In the mid-and late-' 80s, as the Society's operation was gradually computerized, custom software was created because the highly-specialized programs necessary to meet the unique needs of operating a state fair did not exist with off-the-shelf programs. It was determined that custom software was the best and, in fact, the only way for us to go at that time. To a large extent, that remains true today. Regardless, the programs were designed to meet our very specific needs, and they continue to work very well for us. The issue of creating operating manuals for our custom software has been discussed regularly among staff over the years; the expense, however, has been prohibitive. Current estimates show that it will take anywhere from $65,000 to $200,000 to create the manuals. Since we are half-way through fiscal 2000, it is unlikely that we will be able to make much headway this year; however, we will do what we can in 2000 while looking ahead to 2001. The bigger issue is the direction we are taking with our computer system; part of the process will be to decrease our reliance on custom software where we can, and we are already headed in that direction. For example, one of the largest components of our custom computer operation – ticket sales – is being outsourced to a commercial ticket firm this year and will no longer be maintained in-house. Our custom payroll program – another large part of our computer accounting system – is scheduled for replacement this fall with an off-the-shelf program. These changes are a result, in part, of our annual detailed computer systems analysis. Thank you for your efforts. Sincerely,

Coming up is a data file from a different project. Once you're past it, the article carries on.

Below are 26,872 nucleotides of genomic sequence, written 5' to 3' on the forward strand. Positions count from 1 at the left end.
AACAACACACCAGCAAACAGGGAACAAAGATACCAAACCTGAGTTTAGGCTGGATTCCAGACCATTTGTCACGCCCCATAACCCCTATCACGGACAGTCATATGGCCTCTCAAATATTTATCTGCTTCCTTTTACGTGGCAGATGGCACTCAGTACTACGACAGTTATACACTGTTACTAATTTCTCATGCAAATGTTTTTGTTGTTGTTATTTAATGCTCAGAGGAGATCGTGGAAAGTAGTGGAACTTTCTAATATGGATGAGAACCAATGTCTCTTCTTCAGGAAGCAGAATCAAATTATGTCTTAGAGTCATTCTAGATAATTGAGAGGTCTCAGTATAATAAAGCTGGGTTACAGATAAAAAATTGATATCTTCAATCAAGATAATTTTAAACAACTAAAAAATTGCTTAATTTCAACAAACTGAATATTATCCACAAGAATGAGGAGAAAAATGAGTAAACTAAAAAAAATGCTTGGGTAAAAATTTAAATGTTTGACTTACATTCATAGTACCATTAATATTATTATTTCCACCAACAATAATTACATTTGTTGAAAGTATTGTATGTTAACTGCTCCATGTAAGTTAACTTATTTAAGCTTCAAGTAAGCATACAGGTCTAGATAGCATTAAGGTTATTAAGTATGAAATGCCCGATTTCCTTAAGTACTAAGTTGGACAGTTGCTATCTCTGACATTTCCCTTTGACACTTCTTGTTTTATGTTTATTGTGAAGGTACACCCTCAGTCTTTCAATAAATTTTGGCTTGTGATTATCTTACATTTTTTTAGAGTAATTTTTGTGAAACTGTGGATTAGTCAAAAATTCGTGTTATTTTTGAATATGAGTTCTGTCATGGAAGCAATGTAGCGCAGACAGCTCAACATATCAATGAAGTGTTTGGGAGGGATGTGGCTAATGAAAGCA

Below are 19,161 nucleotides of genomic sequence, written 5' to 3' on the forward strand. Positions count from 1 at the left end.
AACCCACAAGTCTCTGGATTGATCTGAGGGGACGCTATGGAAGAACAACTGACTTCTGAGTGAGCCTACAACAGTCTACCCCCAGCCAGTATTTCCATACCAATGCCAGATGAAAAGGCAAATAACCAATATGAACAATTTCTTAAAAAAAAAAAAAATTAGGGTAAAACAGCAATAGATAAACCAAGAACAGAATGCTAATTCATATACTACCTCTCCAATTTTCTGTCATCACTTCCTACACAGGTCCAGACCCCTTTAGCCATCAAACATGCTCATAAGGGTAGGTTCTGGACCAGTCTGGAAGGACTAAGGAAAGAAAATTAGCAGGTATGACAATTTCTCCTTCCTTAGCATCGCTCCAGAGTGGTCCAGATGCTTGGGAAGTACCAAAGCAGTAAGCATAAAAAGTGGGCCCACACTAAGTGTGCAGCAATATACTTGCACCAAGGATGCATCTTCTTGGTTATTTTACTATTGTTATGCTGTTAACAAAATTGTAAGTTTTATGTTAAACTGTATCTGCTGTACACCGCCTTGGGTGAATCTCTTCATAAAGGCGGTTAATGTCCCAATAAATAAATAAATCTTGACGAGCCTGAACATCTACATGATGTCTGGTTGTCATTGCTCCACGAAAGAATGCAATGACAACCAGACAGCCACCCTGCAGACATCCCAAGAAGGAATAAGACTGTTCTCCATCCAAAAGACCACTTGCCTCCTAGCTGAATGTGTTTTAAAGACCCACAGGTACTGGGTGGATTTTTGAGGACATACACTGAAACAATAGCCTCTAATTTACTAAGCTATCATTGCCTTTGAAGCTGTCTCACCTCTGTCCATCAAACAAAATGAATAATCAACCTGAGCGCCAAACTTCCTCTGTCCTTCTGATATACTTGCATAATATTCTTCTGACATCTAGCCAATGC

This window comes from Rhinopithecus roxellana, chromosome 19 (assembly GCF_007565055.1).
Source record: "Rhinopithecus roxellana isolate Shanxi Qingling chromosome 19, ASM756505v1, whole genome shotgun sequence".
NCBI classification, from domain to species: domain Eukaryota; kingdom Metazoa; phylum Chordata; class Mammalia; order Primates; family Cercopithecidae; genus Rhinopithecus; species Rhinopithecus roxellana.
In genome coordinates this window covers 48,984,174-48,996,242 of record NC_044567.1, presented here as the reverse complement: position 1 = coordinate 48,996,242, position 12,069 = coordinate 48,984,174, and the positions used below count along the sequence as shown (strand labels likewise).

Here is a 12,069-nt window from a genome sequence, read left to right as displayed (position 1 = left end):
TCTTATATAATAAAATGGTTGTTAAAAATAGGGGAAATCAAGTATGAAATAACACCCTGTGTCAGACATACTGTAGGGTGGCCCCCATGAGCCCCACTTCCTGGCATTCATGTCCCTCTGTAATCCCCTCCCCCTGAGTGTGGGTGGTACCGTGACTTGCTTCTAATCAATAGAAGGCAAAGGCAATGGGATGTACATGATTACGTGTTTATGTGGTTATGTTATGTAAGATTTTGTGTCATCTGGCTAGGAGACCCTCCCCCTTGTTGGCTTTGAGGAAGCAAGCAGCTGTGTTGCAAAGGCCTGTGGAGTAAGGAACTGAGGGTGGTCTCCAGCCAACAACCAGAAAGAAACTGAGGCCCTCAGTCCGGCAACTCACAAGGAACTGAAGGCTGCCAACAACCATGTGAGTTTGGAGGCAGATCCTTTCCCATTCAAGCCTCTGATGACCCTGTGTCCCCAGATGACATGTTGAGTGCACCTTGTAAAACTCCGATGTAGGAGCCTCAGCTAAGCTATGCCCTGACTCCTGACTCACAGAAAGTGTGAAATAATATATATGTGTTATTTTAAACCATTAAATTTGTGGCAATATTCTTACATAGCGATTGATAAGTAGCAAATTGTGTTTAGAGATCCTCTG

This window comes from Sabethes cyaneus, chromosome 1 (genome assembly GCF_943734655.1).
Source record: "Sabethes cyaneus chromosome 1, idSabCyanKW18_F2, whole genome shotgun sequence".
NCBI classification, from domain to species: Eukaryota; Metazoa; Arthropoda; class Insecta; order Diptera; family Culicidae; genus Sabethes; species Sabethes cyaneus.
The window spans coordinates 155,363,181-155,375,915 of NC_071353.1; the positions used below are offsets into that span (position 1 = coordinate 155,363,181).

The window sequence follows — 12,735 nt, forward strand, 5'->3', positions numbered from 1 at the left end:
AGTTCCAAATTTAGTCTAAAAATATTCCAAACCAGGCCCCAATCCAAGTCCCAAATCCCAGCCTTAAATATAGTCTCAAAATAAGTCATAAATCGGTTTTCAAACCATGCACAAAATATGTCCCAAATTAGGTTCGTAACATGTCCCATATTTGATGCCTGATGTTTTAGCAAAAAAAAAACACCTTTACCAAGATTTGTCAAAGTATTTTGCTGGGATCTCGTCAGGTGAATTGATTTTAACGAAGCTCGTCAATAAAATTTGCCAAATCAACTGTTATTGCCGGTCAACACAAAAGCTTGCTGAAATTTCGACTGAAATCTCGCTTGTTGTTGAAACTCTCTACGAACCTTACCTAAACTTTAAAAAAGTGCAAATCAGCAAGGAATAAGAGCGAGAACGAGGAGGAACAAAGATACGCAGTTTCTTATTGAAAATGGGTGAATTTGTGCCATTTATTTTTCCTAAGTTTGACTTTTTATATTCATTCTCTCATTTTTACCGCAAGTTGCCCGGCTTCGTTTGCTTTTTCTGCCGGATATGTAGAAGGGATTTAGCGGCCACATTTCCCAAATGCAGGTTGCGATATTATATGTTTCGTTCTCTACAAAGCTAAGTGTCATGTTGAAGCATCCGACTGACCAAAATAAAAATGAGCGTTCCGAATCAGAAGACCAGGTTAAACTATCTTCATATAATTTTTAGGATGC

/s/ Jerry Hammer
Jerry Hammer Executive Vice President

MINNESOTA STATE
FAIR THE GREAT MINNESOTA GET-TOGETHER 12 DAYS OF FUN ENDING LABOR DAY

Home | Financial Audit Division | Program Evaluation Division | Search